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Katherine Moore

Woodland wild garlic galore in April — Wild food foraging by bike

Woodland wild garlic galore in April — Wild food foraging by bike

Difficult
04:06
31.8 mi
7.8 mph
2,050 ft
2,050 ft
Expert gravel ride. Very good fitness required. Some portions of the Tour may require you to push your bike.

Tips

More information

Includes a segment in which cycling is forbidden

You will have to dismount and push your bike.

0.45 mi in total

The surface of a segment of this Tour may not be suitable.

Some segments of your route comprise a surface that may not be suitable for your chosen sport.

97 yd in total

Tour Overview

Starting Point
3.85 mi
© OSM

Awesome gravel switchbacks

Bike Touring Highlight (Segment)

5.74 mi
© OSM

Wraxall Piece

Bike Touring Highlight (Segment)

6.86 mi
© OSM

Belmont Hill fire road

Mountain Biking Highlight (Segment)

9.61 mi
© OSM

Bridleway cut through

Bike Touring Highlight (Segment)

10.4 mi
© OSM

Bourton Combe bridleway

Mountain Biking Highlight (Segment)

13.7 mi
© OSM

Wrington Runway

Mountain Biking Highlight (Segment)

20.6 mi
22.3 mi
© OSM

Rocks Lane byway

Mountain Biking Highlight (Segment)

23.8 mi
© OSM

The Queen's biggest fan

Bike Touring Highlight (Segment)

24.5 mi
© OSM

Barrow Court lane

Bike Touring Highlight (Segment)

28.4 mi
© OSM

Ashton Court Greenway

Bike Touring Highlight (Segment)

31.8 mi
Destination

Map

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Tour Profile

Waytypes

Singletrack: 1.76 mi
Path: 6.77 mi
Cycleway: 6.41 mi
Street: 2.40 mi
Road: 13.2 mi
State Road: 1.32 mi

Surfaces

Unpaved: 8.43 mi
Compacted Gravel: 0.92 mi
Paved: 11.0 mi
Asphalt: 10.2 mi
Unknown: 1.25 mi

Weather Forecast

Katherine Moore planned a gravel ride.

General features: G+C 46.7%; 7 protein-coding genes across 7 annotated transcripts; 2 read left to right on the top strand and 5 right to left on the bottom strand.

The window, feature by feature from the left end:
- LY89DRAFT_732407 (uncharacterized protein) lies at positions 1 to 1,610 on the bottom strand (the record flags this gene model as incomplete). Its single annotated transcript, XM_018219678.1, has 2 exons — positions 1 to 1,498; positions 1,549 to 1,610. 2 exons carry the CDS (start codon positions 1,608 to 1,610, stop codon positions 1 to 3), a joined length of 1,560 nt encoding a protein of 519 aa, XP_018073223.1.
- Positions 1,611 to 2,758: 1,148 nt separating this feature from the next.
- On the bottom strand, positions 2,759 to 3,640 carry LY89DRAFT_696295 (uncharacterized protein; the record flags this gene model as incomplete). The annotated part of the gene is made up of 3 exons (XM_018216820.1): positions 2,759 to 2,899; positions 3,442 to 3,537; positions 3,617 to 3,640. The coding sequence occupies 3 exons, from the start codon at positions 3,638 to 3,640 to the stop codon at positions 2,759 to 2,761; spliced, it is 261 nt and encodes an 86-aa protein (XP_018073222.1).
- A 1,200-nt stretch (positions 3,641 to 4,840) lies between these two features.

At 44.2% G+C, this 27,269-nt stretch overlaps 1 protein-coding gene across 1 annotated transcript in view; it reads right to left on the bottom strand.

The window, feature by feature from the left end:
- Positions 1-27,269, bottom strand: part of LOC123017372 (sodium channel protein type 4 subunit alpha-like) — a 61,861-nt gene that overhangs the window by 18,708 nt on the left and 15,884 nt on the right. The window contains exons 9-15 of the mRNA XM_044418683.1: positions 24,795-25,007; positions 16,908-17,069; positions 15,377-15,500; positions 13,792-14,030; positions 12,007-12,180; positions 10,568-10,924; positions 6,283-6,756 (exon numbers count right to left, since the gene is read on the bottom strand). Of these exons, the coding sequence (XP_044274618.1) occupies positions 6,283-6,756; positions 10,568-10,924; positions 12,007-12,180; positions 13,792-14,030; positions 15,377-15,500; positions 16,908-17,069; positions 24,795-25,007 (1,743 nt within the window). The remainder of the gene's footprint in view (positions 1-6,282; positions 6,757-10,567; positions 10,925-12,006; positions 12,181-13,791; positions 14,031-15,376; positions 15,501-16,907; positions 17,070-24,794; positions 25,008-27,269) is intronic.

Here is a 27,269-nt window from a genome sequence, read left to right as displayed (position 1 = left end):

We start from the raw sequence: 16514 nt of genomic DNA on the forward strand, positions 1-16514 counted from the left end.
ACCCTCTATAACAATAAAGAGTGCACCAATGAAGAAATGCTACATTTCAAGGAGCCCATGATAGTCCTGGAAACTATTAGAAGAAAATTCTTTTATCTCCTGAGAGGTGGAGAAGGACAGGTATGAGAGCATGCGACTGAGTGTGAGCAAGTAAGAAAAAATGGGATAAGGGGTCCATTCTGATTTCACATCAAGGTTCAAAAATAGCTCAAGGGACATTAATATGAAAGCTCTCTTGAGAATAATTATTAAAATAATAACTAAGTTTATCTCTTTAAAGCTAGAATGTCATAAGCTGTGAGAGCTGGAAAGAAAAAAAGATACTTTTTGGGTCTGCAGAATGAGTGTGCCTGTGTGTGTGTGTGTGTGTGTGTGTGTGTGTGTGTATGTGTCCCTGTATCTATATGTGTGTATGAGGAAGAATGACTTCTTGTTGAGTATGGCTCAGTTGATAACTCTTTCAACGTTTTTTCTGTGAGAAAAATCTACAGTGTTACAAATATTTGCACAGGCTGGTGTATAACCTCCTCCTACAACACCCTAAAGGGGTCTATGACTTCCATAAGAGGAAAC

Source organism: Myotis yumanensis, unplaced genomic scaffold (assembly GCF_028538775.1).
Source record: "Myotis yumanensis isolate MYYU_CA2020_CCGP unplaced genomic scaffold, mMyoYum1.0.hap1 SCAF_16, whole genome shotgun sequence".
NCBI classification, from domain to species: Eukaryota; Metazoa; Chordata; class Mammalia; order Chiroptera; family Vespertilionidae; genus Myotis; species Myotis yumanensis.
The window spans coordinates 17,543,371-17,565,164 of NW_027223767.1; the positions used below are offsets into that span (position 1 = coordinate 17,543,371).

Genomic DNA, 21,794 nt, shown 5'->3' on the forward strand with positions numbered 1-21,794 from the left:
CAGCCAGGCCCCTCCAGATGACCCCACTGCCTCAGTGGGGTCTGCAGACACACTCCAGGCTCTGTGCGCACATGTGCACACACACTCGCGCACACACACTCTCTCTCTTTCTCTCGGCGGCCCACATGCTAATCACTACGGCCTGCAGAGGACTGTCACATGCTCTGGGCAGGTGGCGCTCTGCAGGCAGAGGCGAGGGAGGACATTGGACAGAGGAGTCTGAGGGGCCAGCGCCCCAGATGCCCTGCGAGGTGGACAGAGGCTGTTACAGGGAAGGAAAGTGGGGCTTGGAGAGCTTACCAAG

June 3, 2020

Comments

  • Katherine Moore

    Ramsons, or wild garlic as they’re more commonly known, are one of the easiest to find wild foods in British woodlands. Why? Well, you’ll usually smell them even before you see them, with pungent garlicky wafts overpowering the shaded undergrowth like a bowl full of French escargots. Plentiful, common and easily identifiable, they’re a treasured resource for walkers and cyclists alike in the spring from March to May when they cover great swathes of the forest floor, and can often be found close to water including small streams.Use the leaves chopped into salads or grind them down into a basil and garlic substitute to make your own wild pesto to add to pasta or other Italian inspired dishes. They’re particularly good with tomatoes, or added to bottles of olive oil to infuse. This tour will take you through plenty of woodlands outside the city of Bristol where you’ll find them in the spring months. From the main central train station at Temple Meads, you’ll exit the city on this loop through the beautiful Ashton Court Estate and head into the hills to the south-west of the city. Bourton Combe, Wraxall Piece, Belmont Plantation and Wrington will all be awash with wild garlic if you time it right. Enjoy the many bridleways, fire roads and singletrack along the way, and don’t forget to take a bag or box for your harvesting!

    • June 3, 2020

Katherine Moore

Woodland wild garlic galore in April — Wild food foraging by bike